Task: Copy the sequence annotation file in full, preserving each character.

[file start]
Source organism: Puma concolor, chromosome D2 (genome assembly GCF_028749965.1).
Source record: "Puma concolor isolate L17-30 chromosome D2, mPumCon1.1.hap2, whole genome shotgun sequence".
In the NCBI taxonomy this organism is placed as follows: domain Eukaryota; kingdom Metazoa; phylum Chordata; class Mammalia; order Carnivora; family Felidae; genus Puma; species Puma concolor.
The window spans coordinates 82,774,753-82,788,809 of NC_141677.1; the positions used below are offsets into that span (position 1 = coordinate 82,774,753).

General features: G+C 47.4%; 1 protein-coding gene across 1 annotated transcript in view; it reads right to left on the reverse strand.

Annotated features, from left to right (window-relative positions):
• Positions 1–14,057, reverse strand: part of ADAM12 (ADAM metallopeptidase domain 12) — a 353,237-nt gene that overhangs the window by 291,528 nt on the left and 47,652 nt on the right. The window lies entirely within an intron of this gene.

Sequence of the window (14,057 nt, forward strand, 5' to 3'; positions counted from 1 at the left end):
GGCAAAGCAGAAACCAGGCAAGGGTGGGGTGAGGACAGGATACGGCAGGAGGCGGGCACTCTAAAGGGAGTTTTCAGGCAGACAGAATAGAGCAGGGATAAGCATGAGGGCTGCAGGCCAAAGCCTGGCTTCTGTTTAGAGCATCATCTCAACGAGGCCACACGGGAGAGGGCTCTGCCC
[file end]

Source organism: Puma concolor, chromosome D2 (genome assembly GCF_028749965.1).
Source record: "Puma concolor isolate L17-30 chromosome D2, mPumCon1.1.hap2, whole genome shotgun sequence".
In the NCBI taxonomy this organism is placed as follows: domain Eukaryota; kingdom Metazoa; phylum Chordata; class Mammalia; order Carnivora; family Felidae; genus Puma; species Puma concolor.
The window spans coordinates 82,774,753-82,788,809 of NC_141677.1; the positions used below are offsets into that span (position 1 = coordinate 82,774,753).

General features: G+C 47.4%; 1 protein-coding gene across 1 annotated transcript in view; it reads right to left on the reverse strand.

Annotated features, from left to right (window-relative positions):
• Positions 1–14,057, reverse strand: part of ADAM12 (ADAM metallopeptidase domain 12) — a 353,237-nt gene that overhangs the window by 291,528 nt on the left and 47,652 nt on the right. The window lies entirely within an intron of this gene.

Sequence of the window (14,057 nt, forward strand, 5' to 3'; positions counted from 1 at the left end):
GGCAAAGCAGAAACCAGGCAAGGGTGGGGTGAGGACAGGATACGGCAGGAGGCGGGCACTCTAAAGGGAGTTTTCAGGCAGACAGAATAGAGCAGGGATAAGCATGAGGGCTGCAGGCCAAAGCCTGGCTTCTGTTTAGAGCATCATCTCAACGAGGCCACACGGGAGAGGGCTCTGCCC